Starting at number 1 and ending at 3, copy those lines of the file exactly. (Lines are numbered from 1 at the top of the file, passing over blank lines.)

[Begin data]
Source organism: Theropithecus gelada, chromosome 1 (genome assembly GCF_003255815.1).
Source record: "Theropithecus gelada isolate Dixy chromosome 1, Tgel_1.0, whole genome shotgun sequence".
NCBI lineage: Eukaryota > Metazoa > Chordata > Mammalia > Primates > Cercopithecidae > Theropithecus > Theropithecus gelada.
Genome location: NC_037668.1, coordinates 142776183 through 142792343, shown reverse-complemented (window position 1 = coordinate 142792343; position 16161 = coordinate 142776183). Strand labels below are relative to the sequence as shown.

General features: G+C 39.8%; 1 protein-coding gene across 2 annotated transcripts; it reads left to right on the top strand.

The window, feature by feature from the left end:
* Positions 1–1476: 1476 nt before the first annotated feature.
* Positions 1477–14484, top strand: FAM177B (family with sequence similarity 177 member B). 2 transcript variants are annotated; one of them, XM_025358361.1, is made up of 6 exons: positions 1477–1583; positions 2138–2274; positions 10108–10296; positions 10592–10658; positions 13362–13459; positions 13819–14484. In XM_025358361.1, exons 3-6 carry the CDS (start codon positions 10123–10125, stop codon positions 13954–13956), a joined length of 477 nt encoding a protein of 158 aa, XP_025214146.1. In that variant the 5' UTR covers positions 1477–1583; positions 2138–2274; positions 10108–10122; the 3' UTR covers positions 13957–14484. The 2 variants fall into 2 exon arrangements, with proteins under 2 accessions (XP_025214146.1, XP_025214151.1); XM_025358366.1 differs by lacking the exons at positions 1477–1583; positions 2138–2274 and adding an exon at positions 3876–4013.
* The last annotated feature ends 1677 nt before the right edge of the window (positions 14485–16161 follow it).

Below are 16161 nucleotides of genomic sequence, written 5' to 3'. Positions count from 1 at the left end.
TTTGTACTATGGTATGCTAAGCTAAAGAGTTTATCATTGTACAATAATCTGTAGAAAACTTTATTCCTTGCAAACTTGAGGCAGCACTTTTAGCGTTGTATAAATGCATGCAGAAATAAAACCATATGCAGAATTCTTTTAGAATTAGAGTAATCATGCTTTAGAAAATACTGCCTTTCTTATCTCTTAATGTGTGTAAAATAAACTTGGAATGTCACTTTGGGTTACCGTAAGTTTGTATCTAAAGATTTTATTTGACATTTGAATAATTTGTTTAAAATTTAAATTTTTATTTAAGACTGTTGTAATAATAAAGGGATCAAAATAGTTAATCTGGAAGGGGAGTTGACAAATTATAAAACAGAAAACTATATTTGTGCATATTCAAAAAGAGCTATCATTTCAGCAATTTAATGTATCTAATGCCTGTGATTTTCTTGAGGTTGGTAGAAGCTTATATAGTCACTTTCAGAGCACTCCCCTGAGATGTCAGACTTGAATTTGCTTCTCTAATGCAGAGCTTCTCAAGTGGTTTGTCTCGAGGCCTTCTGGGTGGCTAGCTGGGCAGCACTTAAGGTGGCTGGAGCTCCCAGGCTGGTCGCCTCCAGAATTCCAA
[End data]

Source organism: Theropithecus gelada, chromosome 1 (genome assembly GCF_003255815.1).
Source record: "Theropithecus gelada isolate Dixy chromosome 1, Tgel_1.0, whole genome shotgun sequence".
NCBI lineage: Eukaryota > Metazoa > Chordata > Mammalia > Primates > Cercopithecidae > Theropithecus > Theropithecus gelada.